June 19, 2019  
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Maine Environmental News
Action Alert - Tuesday, June 18, 2019 

Thanks for visiting Maine Environmental News, a service of RESTORE: The North Woods. MEN is the most comprehensive online source available for links to conservation and natural resource news and events in Maine (and a bit beyond; hey, we're all connected). We have posted summaries and links to 60,000 news articles and announcements. We also post breaking stories and exclusives. Be sure to check not only today's news, but take a look at the headlines from the past several days as well. Articles often come to our attention a few days after they are published. Follow us on Twitter @MaineEnviroNews. ~ Jym St. Pierre, Editor
Water: What is has to teach us, Jun 25
Event - Posted - Tuesday, June 18, 2019 

Learn about fresh water ecosystems and new aquaculture operations in the MidCoast region. At Topsham Public Library, June 25, 6 pm. Sponsored by Cathance River Education Alliance.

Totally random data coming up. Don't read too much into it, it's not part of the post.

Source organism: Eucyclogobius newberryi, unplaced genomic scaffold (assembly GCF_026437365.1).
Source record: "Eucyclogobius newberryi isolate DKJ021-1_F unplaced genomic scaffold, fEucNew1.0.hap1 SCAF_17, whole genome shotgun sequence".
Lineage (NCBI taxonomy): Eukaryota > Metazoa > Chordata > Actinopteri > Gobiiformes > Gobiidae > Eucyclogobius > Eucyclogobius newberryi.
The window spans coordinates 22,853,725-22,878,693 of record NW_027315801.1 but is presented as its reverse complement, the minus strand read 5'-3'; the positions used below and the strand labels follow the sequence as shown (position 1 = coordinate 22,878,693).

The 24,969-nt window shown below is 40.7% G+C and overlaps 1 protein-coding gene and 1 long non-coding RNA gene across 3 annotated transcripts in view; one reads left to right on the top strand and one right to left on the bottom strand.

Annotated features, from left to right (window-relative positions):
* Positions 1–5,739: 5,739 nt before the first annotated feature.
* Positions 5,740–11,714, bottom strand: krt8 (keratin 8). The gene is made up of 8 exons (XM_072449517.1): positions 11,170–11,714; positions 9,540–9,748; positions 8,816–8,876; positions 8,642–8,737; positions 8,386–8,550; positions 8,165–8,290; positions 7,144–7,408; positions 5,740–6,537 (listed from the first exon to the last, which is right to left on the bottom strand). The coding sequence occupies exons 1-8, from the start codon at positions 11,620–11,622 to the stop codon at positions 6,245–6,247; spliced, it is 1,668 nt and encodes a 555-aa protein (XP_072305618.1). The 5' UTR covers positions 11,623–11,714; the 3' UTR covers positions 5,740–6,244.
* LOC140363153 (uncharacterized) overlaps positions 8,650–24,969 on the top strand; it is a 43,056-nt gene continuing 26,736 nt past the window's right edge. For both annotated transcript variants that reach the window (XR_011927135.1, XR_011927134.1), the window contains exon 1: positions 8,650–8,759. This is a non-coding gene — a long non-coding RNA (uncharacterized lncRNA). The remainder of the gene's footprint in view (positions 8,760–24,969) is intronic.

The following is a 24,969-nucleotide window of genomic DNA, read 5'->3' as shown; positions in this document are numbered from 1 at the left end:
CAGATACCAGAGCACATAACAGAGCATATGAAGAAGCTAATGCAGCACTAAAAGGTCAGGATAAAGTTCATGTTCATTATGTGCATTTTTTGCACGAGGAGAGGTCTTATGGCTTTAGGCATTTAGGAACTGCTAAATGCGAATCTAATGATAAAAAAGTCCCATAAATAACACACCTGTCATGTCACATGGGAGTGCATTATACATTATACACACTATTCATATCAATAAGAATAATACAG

Teen Wilderness Expedition, July 23-25
Announcement - Sunday, June 16, 2019 

The Teen Wilderness Expedition is a 3-day, 2-night, all-inclusive adventure for 12-16 year olds at Little Lyford Lodge, July 23-25. Offered by Piscataquis County Soil and Water Conservation District and Appalachian Mountain Club.
Maine State Museum hosts Bike Day, Jun 22
Event - Posted - Saturday, June 15, 2019 

Join the Maine State Museum, Bicycle Coalition of Maine and the Maine State Library in a free family event to commemorate the 100th anniversary of women’s right to vote and learn about the benefits of safe, relaxed bike riding. At Maine State Museum, June 22, 10 am - 1 pm.
Hike Puzzle Mt., Jun 22
Event - Posted - Saturday, June 15, 2019 

A moderate to strenuous hike of 8.5 miles. Cross several exposed granite boulders and ledges offering views of the Sunday River ski area, Grafton Notch, and the Presidentials, June 22, pre-register. Sponsored by Appalachian Mountain Club.
Androscoggin River Canoe & Kayak River Race, Jun 22
Event - Posted - Saturday, June 15, 2019